Advances in reproductive technology have allowed thousands of otherwise infertile couples to conceive children. While this technology is nothing short of miraculous for couples who are struggling with infertility, it can also cause legal and ethical problems if those same couples later divorce. When a couple divorces, who gets custody of frozen embryos and other products of conception?
When couples consider using reproductive assistance to conceive a child, they often only think of the good outcome—i.e., the creation of a child. However, many reproductive technologies require both partners or a donor to submit multiple samples of eggs or semen, which can then be frozen separately or combined together to create multiple embryos. Many couples who use in vitro fertilization create many embryos so that several can be implanted at once with some left over in case the couple needs to try again or if they want to have additional children later.
When a couple divorces, the fate of these embryos is often left up to the couple. The law has not fully caught up with technology, and there are very few legal precedents on the subject. One of the first major cases to deal with this issue occurred in Tacoma, Washington. In that case, a couple had two leftover frozen embryos created with the husband’s sperm and a donor egg. The husband wanted these embryos to be implanted into a volunteer surrogate, who would then place the resulting children up for adoption. The wife wanted to raise any children resulting from the embryos on her own. The couple’s egg donor also believed that the wife should have “custody” of the embryos.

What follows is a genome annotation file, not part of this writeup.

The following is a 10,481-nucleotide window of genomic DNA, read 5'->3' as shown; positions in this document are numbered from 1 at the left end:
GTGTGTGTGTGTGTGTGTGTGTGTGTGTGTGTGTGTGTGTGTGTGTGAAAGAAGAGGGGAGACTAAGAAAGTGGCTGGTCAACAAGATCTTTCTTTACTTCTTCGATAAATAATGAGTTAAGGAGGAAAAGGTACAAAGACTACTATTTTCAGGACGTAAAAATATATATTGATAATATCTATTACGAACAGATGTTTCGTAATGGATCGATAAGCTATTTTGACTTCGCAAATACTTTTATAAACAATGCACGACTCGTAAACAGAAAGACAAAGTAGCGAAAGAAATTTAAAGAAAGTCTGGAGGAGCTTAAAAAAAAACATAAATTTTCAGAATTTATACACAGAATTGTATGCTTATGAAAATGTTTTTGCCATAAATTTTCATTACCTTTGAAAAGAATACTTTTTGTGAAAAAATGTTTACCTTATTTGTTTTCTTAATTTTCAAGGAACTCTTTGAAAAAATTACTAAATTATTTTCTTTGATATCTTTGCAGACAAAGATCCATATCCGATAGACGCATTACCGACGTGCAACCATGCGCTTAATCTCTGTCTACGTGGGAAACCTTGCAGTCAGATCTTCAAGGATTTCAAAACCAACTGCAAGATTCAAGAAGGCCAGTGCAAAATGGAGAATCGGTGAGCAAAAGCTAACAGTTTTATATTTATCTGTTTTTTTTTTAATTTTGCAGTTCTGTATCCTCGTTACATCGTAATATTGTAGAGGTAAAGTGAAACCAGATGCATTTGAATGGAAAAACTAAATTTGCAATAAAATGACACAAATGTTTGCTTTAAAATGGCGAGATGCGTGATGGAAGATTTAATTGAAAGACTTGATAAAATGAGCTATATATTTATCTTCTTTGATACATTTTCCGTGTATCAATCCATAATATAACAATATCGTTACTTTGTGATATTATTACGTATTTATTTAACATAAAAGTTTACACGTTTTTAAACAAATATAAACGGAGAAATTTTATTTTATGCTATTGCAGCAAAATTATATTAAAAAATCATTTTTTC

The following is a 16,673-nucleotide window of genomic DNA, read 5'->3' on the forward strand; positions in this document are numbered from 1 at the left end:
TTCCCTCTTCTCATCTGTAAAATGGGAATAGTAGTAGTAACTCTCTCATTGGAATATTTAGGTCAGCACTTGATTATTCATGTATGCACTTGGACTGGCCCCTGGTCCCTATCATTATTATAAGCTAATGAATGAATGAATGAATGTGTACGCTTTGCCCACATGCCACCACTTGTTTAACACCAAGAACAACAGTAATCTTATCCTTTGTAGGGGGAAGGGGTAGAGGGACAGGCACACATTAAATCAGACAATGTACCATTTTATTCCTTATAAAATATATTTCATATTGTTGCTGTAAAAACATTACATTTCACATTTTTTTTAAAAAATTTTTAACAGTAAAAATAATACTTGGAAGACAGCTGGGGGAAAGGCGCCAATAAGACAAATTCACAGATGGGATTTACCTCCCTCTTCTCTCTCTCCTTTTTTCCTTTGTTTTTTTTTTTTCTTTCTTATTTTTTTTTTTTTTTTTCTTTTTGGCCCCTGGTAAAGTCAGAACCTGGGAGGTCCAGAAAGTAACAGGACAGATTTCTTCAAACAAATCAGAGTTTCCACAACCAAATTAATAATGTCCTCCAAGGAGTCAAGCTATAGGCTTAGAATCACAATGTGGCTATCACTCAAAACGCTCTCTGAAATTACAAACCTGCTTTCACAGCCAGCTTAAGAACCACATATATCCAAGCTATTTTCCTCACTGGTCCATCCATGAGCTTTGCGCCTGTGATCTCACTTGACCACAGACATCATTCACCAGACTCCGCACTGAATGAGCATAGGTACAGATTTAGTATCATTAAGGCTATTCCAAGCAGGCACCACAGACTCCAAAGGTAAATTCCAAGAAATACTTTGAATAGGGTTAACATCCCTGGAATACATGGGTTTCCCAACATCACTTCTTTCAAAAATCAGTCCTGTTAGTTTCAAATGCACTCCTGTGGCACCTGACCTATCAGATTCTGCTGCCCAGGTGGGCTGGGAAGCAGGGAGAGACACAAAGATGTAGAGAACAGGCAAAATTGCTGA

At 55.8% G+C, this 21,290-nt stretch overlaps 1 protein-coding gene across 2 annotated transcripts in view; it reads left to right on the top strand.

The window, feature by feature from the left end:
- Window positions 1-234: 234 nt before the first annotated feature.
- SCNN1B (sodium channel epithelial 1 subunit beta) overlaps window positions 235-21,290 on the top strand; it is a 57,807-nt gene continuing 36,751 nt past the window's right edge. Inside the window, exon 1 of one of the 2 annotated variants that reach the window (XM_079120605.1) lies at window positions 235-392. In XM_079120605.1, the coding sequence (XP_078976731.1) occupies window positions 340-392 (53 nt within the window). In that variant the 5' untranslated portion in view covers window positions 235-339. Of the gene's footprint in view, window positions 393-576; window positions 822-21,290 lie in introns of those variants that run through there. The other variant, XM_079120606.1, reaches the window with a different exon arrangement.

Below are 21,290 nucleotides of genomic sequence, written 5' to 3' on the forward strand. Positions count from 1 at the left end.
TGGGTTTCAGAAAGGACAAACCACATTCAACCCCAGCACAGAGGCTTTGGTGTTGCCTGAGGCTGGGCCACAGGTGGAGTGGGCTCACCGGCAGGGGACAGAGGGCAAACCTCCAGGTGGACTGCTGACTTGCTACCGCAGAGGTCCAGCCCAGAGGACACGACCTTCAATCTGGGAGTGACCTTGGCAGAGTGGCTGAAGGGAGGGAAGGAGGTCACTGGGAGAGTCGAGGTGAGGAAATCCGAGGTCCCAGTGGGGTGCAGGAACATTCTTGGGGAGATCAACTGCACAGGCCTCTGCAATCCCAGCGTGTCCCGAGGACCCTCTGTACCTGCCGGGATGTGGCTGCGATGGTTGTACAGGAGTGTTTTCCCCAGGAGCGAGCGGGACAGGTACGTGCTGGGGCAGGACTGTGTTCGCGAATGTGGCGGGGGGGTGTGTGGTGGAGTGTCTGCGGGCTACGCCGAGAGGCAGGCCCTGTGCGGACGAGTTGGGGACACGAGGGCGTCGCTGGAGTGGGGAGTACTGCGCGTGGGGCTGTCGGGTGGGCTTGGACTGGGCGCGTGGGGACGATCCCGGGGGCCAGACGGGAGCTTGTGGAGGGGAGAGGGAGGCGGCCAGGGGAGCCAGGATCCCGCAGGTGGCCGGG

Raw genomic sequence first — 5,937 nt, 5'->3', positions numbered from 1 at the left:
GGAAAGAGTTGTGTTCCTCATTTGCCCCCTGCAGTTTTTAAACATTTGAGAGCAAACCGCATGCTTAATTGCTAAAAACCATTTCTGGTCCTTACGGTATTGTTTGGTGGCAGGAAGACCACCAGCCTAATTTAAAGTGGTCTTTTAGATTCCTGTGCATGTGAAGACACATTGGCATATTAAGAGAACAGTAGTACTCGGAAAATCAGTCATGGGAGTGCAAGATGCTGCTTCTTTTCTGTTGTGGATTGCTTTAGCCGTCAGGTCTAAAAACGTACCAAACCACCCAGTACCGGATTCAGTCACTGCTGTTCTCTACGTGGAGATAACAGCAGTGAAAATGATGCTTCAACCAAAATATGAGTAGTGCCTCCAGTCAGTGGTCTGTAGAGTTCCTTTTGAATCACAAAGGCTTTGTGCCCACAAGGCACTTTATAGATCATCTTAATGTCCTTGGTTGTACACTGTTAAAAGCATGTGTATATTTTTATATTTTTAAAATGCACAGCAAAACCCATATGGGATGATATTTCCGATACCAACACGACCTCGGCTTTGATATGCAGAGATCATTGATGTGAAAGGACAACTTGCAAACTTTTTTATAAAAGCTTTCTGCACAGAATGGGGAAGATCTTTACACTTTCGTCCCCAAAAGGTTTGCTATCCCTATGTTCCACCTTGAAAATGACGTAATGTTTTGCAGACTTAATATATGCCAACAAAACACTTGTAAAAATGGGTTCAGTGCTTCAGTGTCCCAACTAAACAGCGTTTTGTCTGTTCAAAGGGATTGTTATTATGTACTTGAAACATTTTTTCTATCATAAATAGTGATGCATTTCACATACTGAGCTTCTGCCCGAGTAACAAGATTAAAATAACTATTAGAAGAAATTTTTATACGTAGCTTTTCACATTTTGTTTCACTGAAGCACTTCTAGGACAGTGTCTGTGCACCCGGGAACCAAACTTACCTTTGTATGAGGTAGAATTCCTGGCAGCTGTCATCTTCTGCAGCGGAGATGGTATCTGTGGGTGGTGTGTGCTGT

Eventually, the Washington Supreme Court reviewed the couple’s in vitro fertilization contract and chose to follow the provision in the contract which called for the embryos to be destroyed after five years. Since five years had passed, the Supreme Court ordered the storage facility to thaw and dispose of the embryos.
Like this case, most divorces which involve frozen embryos or other products of conception will depend heavily on outside or third-party contracts. Unlike an actual child, most individuals cannot care for frozen embryos themselves. The embryos are delicate and must be stored in tightly controlled conditions to maintain their viability. As a result, these embryos are almost always stored in a third-party facility. Usually these facilities have couples sign a contract which will dictate who owns the embryos and who has the power to order their destruction.
The law currently treats frozen embryos as items of property and not as human beings. Despite beliefs about life beginning at conception, the courts have determined that it is simpler to deal with embryos this way rather than go through the processes relevant to child custody. As a result, contracts and agreements generally determine the fate of embryos.
In the event that there is no such contract regarding what will be done with extra embryos, the judge in the case will have the power to decide which party will own the embryos. This party can then usually do with them what he or she likes. When making such a decision, the judge will review the arguments of both parties, and make a decision which is fair and equitable under the circumstances.
Couples who are planning on pursuing in vitro fertilization or other assisted reproduction techniques should carefully plan for the future. A post-nuptial agreement may help couples make a plan that outlines what would happen to the embryos in case of a divorce.
At Pacific Northwest Family Law, our attorneys help couples create pre- and post-nuptial agreements that will give you peace of mind as you plan for the future. If you would like to discuss a plan about alternative reproduction, contact Pacific Northwest Family Law today and learn more about how we can help you. To schedule your initial consultation, contact our office today by calling 360-926-9112.